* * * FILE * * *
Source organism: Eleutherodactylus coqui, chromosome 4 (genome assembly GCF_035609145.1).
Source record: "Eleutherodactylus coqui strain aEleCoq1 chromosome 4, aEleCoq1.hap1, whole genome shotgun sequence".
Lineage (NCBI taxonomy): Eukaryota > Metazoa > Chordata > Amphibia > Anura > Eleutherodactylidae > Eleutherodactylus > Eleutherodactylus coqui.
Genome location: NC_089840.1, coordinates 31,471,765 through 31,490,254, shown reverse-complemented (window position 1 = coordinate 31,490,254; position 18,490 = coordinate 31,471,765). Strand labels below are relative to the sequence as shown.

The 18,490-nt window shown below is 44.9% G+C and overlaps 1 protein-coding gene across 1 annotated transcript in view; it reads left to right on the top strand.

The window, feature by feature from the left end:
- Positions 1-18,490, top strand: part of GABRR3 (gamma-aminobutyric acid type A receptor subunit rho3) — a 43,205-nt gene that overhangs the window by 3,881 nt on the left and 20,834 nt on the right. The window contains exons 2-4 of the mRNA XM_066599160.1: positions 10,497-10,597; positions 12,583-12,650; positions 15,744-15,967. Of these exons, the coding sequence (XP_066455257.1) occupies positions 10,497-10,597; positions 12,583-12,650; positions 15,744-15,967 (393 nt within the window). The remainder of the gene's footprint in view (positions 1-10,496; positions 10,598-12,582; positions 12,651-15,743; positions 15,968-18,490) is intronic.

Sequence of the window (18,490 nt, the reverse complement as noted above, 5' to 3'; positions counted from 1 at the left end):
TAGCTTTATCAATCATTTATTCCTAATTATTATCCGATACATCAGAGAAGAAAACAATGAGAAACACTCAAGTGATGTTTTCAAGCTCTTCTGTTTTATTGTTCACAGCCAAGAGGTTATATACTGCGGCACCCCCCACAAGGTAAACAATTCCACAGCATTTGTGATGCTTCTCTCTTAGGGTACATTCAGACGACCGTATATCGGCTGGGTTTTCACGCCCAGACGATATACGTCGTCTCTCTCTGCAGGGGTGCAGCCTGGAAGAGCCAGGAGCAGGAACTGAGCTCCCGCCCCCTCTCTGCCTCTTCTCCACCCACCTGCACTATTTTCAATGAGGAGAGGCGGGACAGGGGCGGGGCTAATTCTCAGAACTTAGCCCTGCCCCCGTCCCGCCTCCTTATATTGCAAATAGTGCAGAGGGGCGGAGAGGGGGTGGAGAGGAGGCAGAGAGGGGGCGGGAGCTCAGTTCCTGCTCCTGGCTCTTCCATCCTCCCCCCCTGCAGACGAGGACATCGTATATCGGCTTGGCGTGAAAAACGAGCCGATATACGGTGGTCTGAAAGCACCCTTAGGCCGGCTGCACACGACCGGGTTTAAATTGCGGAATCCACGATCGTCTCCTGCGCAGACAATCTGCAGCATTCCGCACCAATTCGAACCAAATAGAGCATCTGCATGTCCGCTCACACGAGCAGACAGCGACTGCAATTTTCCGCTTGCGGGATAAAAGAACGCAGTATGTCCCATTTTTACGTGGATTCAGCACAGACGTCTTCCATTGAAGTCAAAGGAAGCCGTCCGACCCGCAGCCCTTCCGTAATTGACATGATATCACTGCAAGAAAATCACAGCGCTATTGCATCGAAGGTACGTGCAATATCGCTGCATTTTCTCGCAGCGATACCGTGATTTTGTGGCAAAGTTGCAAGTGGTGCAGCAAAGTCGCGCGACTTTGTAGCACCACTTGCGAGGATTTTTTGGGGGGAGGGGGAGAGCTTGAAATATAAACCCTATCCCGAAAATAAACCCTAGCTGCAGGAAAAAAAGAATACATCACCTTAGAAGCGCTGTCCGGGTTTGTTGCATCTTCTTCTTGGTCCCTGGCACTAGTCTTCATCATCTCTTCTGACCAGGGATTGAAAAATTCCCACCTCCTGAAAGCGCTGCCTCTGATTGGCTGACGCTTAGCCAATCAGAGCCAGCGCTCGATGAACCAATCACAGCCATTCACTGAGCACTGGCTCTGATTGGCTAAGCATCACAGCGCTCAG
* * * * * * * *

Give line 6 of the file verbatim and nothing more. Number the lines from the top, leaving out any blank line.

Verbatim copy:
The window, feature by feature from the left end: